Before the advent of the second wave of feminism (in the 1960s and 70s), women were pushed to choose between motherhood and a professional career. The second wave of feminism sought to change by arguing that women, like men, are entitled to be devoted parents as well as professionals in their chosen career field. While this idea is widely accepted in theory in contemporary American society, the practical framework that would allow for workplace and parenting equality is not firmly established. Although 70 percent of American children are raised in households in which both parents work, the parental leave policies that are set in place are limited, at best.
What does this mean for contemporary American families? For many families, this means that new mothers take (often unpaid) time off from work, reduce their hours to part-time indefinitely, or leave their job. Their male partners, on the other hand, often take on more work hours in order to make up the difference in paycheck. While this may allow the family to remain economically afloat during an emotionally and financially turbulent period, this division of household labor is not necessarily satisfying for those involved.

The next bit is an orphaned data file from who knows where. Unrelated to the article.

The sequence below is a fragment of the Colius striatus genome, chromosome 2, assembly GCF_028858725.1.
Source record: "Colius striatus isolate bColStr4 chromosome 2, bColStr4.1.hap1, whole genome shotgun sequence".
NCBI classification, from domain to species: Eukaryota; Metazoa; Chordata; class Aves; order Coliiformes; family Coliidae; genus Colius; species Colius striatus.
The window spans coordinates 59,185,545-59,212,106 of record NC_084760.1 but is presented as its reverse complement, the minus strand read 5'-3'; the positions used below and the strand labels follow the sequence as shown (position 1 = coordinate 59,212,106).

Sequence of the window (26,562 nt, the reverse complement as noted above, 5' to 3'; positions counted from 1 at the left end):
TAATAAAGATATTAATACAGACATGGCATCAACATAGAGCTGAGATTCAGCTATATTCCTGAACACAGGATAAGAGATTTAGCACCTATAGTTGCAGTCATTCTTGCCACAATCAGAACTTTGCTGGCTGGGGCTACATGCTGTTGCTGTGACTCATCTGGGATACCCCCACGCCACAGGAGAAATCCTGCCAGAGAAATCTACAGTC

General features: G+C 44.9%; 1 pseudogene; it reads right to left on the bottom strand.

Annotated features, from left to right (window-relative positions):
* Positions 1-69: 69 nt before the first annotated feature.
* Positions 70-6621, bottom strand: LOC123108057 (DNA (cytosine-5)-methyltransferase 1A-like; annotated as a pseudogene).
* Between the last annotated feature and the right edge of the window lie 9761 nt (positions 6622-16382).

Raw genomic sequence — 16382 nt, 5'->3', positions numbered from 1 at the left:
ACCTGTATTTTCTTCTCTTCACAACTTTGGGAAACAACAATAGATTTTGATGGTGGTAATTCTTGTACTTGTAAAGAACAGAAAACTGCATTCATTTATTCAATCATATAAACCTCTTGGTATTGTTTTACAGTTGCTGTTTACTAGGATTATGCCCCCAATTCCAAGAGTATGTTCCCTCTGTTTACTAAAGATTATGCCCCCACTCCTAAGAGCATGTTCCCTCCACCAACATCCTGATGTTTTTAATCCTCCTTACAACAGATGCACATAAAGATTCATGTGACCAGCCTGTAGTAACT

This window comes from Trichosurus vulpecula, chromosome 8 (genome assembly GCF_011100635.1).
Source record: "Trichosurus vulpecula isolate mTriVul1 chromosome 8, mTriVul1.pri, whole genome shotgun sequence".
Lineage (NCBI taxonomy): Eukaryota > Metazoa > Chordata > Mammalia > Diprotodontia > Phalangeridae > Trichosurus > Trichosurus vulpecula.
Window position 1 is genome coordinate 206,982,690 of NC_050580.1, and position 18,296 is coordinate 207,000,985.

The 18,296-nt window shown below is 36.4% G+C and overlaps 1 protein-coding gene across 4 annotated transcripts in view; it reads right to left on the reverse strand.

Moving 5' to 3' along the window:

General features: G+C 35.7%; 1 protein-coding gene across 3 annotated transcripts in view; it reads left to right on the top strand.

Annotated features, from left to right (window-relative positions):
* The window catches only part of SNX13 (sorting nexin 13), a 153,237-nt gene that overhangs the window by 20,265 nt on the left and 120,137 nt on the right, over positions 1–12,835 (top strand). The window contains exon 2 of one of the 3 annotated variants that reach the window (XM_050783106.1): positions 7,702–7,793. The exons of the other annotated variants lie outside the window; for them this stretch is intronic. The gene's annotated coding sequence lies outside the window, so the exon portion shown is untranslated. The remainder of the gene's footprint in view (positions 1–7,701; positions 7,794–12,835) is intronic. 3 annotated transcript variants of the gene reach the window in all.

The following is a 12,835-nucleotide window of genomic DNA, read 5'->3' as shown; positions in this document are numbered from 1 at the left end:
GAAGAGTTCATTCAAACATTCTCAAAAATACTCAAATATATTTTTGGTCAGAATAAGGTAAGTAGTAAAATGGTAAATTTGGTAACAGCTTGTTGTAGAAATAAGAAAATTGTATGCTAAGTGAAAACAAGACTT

Sweden has implemented a solution that allows families more options regarding division of labor. Out of the 480 paid days off per child, 60 are allocated specifically to the father, and the family is able to divide the remaining days in whatever way they deem fit. This gives both parents an opportunity to rest, bond with their child, and return to the workforce, if they so choose. By offering both new parents family leave, Sweden has allowed new families to figure out how to raise their children without having to give up their careers. In essence, Swedish families are able to have their cake and eat it too. Perhaps, in the upcoming years, the United States will reach a point in which American families can do the same.
-Co-authored by Hannah Abrahamson and Emily Burns,
Ohio University Women’s Center Staff